Activism and Online Documentary: The life and death of Sianel 62

Allbwn ymchwil: Pennod mewn Llyfr/Adroddiad/Trafodion CynhadleddPennod


In early February 2012, non-violent, direct action group Cymdeithas yr Iaith Gymraeg launched Sianel 62, an online television channel broadcasting original and repurposed Welsh language content ‘as live’ every Sunday evening. Established amidst unprecedented government cuts to national broadcaster S4C, and at a time when accessible online broadcasting technology was still in its infancy, Sianel 62 was the first significant, coordinated platform for original Welsh-language audio-visual content since the launch of S4C itself in 1982. Although it was never a stated aim, the resource limitations of the channel, which consisted primarily of inexperienced and amateur volunteers, led to a preponderance of comparatively low cost documentary and other broadly-defined nonfiction content. Using interviews with key members of the Sianel 62 team, the proposed chapter will begin by reflecting on the channel’s explicit and implicit objectives within the political, historical and cultural context of Welsh language broadcasting. Why was it felt that such a platform was necessary? And to what extent was Sianel 62 more than simply a protest against a lack of quality Welsh language programming about contemporary Wales?

Drawing on the work of Lievrouw, the chapter will then locate Sianel 62 within a multidimensional politics of resistance by evaluating the innovative production processes and complex ecologies of specific nonfiction outputs, such as the crowd-sourced feature documentary Hanner Cant (Fifty Years). Filmed by over 30 people with low-cost cameras, the production transformed the traditional documentary audience into the producers of their own content. In this respect, the chapter will consider whether, despite being an activist platform, the channel in fact contributed to notions of identity, citizenship, the public sphere and the democratisation of documentary filmmaking more generally, particularly in an environment where S4C, as the solitary Welsh language broadcaster, could only partially fulfil its public service remit.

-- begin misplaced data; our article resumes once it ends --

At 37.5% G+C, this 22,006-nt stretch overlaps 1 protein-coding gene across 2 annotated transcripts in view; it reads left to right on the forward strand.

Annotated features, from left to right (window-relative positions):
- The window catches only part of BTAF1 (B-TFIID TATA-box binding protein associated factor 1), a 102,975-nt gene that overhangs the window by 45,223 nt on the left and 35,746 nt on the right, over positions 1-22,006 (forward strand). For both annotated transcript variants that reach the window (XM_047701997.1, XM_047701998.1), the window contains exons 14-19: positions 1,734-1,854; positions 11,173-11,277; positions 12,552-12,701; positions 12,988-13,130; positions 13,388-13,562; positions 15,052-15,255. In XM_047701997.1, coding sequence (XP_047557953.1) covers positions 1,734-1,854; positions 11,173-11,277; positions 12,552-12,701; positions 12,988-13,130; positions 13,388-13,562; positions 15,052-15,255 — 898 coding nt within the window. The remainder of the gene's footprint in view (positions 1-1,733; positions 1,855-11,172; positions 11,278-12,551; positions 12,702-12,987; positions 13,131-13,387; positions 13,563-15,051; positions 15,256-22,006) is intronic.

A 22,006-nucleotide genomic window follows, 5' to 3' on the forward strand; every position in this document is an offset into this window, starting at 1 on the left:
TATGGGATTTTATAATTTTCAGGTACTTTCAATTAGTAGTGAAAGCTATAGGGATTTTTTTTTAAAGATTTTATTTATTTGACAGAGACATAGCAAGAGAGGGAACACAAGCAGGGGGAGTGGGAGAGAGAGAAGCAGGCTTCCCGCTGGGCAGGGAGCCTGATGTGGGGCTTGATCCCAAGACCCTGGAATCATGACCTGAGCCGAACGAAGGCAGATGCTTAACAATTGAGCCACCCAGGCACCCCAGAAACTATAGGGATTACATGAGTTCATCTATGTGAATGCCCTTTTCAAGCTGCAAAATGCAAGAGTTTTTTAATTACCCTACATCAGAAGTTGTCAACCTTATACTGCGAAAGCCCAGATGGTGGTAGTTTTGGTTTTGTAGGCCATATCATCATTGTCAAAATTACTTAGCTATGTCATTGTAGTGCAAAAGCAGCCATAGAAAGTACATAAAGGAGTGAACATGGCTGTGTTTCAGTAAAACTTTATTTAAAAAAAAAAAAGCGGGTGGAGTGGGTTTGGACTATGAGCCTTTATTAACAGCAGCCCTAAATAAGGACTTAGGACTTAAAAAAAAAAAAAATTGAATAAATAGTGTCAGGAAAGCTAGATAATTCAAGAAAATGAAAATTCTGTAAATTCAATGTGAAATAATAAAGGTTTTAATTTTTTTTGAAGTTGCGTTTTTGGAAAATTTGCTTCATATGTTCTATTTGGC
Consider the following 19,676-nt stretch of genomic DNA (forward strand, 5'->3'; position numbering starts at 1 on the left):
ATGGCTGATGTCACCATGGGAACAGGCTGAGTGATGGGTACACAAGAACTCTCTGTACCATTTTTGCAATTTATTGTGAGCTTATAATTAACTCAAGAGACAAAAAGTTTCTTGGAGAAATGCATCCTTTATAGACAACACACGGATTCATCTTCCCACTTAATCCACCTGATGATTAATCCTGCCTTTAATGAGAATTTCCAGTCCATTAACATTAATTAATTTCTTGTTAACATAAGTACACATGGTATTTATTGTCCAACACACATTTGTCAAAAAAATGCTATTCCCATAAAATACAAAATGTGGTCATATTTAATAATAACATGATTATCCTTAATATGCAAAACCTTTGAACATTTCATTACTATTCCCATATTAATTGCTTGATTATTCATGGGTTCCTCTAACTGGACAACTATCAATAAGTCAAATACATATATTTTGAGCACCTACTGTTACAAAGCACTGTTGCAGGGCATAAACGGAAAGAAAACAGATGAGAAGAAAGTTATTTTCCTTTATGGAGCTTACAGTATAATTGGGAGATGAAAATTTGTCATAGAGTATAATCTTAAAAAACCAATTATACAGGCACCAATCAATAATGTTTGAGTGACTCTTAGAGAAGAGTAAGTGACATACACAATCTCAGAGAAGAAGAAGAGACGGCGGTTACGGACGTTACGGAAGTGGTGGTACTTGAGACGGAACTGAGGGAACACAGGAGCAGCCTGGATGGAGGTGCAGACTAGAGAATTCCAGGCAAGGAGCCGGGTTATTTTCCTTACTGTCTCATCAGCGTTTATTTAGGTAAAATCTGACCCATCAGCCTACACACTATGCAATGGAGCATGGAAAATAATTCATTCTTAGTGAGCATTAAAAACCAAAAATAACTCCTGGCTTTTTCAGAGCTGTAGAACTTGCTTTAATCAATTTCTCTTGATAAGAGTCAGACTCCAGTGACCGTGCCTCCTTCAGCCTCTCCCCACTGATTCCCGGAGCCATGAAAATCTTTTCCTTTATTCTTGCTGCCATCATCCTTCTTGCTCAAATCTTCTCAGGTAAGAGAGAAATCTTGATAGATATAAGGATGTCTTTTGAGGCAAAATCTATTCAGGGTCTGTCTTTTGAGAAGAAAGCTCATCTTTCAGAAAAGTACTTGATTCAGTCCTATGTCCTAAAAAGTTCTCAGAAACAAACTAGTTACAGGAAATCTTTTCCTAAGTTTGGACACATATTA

By 2014, Sianel 62 had succumbed to a slow and quiet death; but, while the financial stability and editorial independence of S4C remains uncertain, the need for alternative Welsh language content and platforms has never been greater. The chapter will conclude with an evaluation of current Welsh language nonfiction output online and assess the extent to which Sianel 62, specifically because it was an activist platform, was the forerunner of innovative online content in Welsh.
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